In May, students celebrated the arrival of the books with presentations to parents and peers. Each book was displayed next to a review sheet where readers could make a comment. "I like having other kids read my book," said one young author proudly.
From the imaginations of young minds come tales of pirates, princesses, train adventures, and silly siblings. Kindergartners and first graders at Woodland School became published authors thanks to the Aspiring Authors grant from the Morris Educational Foundation.
Mr. Greg Sumski's kindergarten class and Mrs. Uray Vazquez's first grade class participated in the project. "We brainstormed topic ideas as a group," explained Mr. Sumski. "The students learned about characters and plot. They worked on the story line, the beginning, the middle, the end." For four weeks, students perfected their stories, with the help of parent volunteers, and then illustrated them on special paper. The final projects were sent off to the publisher, and then the anticipation began.
"There was a lot of excitement when the books arrived," said Mr. Sumski. Olivia McCaffrey, author of "The Escape From the Evil Castle," said her favorite part of the project was drawing the pictures. "My favorite part was seeing the book finished," said James Grizzetty.
Things are growing at Alfred Vail School! Over the past year the school has received two grants from the Morris Educational Foundation to build and maintain organic vegetable and butterfly gardens.
The first phase of the project was kicked off with a school wide celebration in June 2011, after months of planning. There were caterpillars to feed, cocoons to watch, seeds to sew, a garden to build, and plants to water. Finally, it was time to open the containers in the new herb garden at the back of the school and let the newly hatched butterflies free.
All the students at Alfred Vail School took part in the Organic Garden and Butterfly grant provided by the Morris Educational Foundation. Kindergartners took care of the butterfly cages in their classrooms and watched eagerly as the insects transformed from caterpillars to cocoons to butterflies. First graders sewed seeds in plastic cups in their classrooms, sat them in the warmth of the window, and watered and cared for them as vegetables sprouted. Second graders planted and cared for the herb garden, filled with basil and marigolds.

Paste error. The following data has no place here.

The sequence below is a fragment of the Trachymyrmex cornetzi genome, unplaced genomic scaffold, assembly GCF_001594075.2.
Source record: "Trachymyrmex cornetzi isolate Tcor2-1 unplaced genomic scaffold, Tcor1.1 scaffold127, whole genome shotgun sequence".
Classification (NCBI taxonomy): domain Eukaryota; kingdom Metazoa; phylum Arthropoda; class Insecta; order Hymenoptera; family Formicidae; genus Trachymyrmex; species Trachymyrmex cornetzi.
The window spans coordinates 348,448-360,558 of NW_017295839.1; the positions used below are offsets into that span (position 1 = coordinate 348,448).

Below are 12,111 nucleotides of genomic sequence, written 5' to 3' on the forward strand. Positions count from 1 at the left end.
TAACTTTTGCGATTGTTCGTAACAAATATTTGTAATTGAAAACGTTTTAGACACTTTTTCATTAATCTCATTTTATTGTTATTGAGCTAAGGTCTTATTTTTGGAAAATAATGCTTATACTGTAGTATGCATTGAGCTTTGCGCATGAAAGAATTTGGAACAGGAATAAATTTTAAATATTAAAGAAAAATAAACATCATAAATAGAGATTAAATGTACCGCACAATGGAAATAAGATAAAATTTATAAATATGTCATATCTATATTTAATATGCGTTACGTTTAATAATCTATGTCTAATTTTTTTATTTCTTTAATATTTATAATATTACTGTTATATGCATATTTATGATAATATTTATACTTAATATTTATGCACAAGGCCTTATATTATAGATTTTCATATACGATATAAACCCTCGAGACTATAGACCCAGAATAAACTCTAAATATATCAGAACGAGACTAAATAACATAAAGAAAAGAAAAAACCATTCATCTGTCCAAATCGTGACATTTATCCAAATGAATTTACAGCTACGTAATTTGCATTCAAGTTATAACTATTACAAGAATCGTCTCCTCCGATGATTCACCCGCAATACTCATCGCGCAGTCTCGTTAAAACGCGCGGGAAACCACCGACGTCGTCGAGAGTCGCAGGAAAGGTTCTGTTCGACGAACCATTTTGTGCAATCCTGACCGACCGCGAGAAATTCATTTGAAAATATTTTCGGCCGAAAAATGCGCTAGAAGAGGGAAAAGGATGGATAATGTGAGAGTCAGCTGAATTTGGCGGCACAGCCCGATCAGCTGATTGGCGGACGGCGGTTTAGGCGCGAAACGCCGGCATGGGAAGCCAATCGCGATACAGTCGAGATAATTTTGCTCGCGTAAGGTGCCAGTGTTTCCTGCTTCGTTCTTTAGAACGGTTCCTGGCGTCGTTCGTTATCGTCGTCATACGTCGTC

"We wrote the name of each plant on the cup," said first grader Thomas Evansky. When the plants out grew the cups, the classes transplanted them to the larger raised bed garden in the school's courtyard.
"My favorite part was when we got the hose out to water the plants," said Abigail Passarella. "We all took turns watering." The green beans were the first vegetables ready to be harvested. "We all got to eat a green bean!" exclaimed Kaitlyn Chu, wearing her pink butterfly t-shirt in honor of the special day. Karamjit Singh smiled proudly as he admired the vegetables now growing taller than him. "And the butterflies found this vegetable garden," he noted.
Throughout the summer, the gardens were tended to by students and their parents. In September there were cucumbers, squash, zucchini, peppers, and three kinds of tomatoes harvested. "We had a big salad day in September, when we ate all our vegetables," said first grade teacher, Mrs. Janice Whitcomb, author of the grant and leader of the entire project. In addition to the butterflies and the gardens, her class play was How Does Your Garden Grow? "This has been the hardest thing I've ever done as a teacher," she said and added, "but the most rewarding!"
As a follow up to the original grant, the MEF funded a second grant to Alfred Vail School to expand the organic raised bed garden. A second raised bed will be added to fit different vegetables. The students will learn how seeds from last year's garden will become this year's plants and how various plants and herbs provide a habitat for butterflies. The children, teachers, parents, girl scouts and school workers will tend the garden and eat the vegetables that are grown.